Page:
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PREVIEW: More than you need to know about the Cougs vs. Coogs

It’s the Cougars and the Cougars in Houston.

NCAA Football: Houston at Oklahoma Kevin Jairaj-USA TODAY Sports

The Washington State Cougars had fun gobbling up cupcakes through the first two weeks of the 2019 season, but things get a little more real as they hit the road to face the Houston Cougars at NRG Stadium on Friday night (6:15 pm PT, ESPN). The game pits Mike Leach against his former player and assistant, Dana Holgorsen.

Through Holgorsen’s first two games, Houston has lost to one of the nation’s best teams with an all-time great offense in Oklahoma, and beaten Prairie View A&M.

Holgorsen bolted from West Virginia for UH in the offseason, a place where he served as the offensive coordinator in 2008 and 2009. Before that, he was an assistant from 2000 to 2007 under Mike Leach at Texas Tech. So, Houston definitely Air Raids, but it’s not exactly the same thing to which WSU fans are accustomed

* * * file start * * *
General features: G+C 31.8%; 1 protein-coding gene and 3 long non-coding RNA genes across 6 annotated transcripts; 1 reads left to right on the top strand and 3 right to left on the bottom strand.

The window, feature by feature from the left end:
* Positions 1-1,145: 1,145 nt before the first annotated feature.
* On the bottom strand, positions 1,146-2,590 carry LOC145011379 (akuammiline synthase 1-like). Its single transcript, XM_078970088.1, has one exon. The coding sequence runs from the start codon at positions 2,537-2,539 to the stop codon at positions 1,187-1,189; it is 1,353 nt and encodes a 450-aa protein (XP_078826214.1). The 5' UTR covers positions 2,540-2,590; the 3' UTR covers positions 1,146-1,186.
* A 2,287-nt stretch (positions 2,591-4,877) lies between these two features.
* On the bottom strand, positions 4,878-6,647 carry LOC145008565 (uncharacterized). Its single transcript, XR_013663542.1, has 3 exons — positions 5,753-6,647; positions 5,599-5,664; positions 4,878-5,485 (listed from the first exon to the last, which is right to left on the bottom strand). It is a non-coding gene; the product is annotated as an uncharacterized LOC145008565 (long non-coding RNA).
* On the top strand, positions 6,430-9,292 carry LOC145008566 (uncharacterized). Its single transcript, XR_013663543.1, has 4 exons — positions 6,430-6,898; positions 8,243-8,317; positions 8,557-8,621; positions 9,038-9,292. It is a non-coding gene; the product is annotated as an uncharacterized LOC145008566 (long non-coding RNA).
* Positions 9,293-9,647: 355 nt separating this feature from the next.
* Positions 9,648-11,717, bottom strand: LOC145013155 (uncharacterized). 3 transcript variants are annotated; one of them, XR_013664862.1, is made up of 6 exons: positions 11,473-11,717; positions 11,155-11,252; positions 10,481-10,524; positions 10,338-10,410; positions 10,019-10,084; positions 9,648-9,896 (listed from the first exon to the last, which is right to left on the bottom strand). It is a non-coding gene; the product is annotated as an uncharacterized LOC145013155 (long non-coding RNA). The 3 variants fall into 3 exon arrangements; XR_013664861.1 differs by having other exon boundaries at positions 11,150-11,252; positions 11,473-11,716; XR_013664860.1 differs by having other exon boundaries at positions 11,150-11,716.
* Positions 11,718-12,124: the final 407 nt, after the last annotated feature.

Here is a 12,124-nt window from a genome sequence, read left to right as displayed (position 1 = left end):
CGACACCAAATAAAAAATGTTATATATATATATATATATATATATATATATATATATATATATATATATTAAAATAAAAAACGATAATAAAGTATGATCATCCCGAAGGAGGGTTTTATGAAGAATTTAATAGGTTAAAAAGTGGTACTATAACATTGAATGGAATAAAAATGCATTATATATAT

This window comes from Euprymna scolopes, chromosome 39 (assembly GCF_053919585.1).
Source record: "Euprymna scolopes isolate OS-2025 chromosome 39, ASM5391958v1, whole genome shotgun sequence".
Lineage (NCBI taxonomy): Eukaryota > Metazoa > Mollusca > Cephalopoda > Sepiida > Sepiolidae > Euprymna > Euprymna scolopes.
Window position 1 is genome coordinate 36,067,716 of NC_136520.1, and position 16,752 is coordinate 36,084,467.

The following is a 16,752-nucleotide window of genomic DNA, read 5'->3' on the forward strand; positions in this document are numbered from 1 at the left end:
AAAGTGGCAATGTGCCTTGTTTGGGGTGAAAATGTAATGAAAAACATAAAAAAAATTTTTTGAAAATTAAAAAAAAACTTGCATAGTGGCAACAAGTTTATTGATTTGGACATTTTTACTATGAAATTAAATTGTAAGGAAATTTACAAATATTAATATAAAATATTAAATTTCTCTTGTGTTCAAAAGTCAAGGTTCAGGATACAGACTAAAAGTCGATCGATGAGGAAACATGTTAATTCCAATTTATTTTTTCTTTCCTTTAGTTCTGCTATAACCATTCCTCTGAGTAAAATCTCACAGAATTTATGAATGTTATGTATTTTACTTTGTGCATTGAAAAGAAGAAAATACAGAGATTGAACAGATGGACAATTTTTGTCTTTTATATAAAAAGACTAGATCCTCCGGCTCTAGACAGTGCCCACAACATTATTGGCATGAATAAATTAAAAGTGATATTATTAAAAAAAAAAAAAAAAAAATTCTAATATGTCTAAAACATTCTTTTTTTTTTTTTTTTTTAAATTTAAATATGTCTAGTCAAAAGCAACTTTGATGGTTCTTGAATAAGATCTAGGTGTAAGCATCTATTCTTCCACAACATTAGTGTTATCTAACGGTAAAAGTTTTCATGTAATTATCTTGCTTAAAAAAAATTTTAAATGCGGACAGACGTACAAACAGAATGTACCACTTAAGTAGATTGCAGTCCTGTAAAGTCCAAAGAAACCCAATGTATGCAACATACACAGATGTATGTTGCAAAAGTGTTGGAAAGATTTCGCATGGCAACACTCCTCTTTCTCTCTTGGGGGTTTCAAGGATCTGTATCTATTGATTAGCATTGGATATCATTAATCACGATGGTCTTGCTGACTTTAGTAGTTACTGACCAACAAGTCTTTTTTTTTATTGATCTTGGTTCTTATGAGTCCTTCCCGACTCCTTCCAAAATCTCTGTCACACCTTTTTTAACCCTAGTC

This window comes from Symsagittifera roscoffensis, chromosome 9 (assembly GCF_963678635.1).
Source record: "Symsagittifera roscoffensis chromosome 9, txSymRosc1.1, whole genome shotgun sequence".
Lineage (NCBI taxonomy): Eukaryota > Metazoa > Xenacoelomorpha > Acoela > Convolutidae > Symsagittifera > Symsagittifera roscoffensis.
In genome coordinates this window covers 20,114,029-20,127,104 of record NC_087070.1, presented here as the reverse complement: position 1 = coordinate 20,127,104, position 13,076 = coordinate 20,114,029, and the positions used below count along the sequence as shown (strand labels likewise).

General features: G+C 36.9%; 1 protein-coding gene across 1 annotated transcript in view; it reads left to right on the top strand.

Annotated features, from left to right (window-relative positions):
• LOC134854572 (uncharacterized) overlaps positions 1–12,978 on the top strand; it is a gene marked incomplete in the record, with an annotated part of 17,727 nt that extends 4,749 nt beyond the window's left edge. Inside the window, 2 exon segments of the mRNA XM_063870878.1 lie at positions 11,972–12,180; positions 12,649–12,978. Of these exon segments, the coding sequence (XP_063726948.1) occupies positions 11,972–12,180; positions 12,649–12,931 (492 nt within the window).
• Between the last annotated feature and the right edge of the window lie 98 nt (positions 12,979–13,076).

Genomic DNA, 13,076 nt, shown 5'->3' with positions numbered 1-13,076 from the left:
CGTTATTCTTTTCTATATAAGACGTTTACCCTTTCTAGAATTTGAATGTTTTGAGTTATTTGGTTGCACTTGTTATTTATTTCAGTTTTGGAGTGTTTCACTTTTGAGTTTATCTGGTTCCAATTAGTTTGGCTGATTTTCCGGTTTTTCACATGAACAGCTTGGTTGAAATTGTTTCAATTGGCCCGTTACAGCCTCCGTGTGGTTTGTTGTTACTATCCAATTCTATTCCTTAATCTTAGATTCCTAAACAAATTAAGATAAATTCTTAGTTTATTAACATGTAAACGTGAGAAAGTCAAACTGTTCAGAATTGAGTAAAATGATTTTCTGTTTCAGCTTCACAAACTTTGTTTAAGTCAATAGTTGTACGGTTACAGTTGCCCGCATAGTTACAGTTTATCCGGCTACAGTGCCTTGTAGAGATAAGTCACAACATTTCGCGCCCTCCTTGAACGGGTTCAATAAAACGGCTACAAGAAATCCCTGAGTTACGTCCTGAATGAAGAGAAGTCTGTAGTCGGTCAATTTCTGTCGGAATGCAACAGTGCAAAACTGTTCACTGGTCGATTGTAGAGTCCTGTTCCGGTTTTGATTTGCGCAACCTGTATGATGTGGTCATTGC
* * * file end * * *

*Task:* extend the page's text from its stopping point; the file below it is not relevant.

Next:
We’ll get into that as we review the key players and trends for the Coogs in their matchup with the school from which their nickname originated.


When Houston has the ball...

Who’s afraid of the big bad wolf? Coug fans, when the big bad wolf is a quarterback that can move. Houston’s D’Eriq King certainly fits that mold—he totaled 50 touchdowns last season, 14 of which came on the ground. He’s picked up where he left off in the rushing game this season, putting up 102 net yards and three scores through two games.

Most of his damage on the ground came against Oklahoma, where he logged 103 yards on 15 carries—actually 114 on 12 carries when you take away sacks—and a touchdown.